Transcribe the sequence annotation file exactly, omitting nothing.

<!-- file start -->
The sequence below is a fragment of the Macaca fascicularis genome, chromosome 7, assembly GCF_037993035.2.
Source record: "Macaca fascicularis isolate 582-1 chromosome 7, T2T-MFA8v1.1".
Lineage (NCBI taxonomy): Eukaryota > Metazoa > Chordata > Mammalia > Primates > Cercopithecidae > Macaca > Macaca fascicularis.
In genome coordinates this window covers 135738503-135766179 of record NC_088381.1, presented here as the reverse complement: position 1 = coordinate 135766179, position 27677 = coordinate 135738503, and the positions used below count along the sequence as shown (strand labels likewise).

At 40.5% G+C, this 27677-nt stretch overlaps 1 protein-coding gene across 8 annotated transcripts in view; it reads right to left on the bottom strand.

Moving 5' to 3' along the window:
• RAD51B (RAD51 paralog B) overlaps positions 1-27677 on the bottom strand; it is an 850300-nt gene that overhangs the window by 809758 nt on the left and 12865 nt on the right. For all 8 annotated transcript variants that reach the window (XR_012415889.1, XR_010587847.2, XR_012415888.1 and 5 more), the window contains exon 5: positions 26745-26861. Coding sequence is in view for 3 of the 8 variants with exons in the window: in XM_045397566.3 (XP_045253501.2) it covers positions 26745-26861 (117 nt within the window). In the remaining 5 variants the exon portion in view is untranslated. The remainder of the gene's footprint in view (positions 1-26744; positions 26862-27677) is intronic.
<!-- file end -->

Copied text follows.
The sequence below is a fragment of the Macaca fascicularis genome, chromosome 7, assembly GCF_037993035.2.
Source record: "Macaca fascicularis isolate 582-1 chromosome 7, T2T-MFA8v1.1".
Lineage (NCBI taxonomy): Eukaryota > Metazoa > Chordata > Mammalia > Primates > Cercopithecidae > Macaca > Macaca fascicularis.
In genome coordinates this window covers 135738503-135766179 of record NC_088381.1, presented here as the reverse complement: position 1 = coordinate 135766179, position 27677 = coordinate 135738503, and the positions used below count along the sequence as shown (strand labels likewise).

At 40.5% G+C, this 27677-nt stretch overlaps 1 protein-coding gene across 8 annotated transcripts in view; it reads right to left on the bottom strand.

Moving 5' to 3' along the window:
• RAD51B (RAD51 paralog B) overlaps positions 1-27677 on the bottom strand; it is an 850300-nt gene that overhangs the window by 809758 nt on the left and 12865 nt on the right. For all 8 annotated transcript variants that reach the window (XR_012415889.1, XR_010587847.2, XR_012415888.1 and 5 more), the window contains exon 5: positions 26745-26861. Coding sequence is in view for 3 of the 8 variants with exons in the window: in XM_045397566.3 (XP_045253501.2) it covers positions 26745-26861 (117 nt within the window). In the remaining 5 variants the exon portion in view is untranslated. The remainder of the gene's footprint in view (positions 1-26744; positions 26862-27677) is intronic.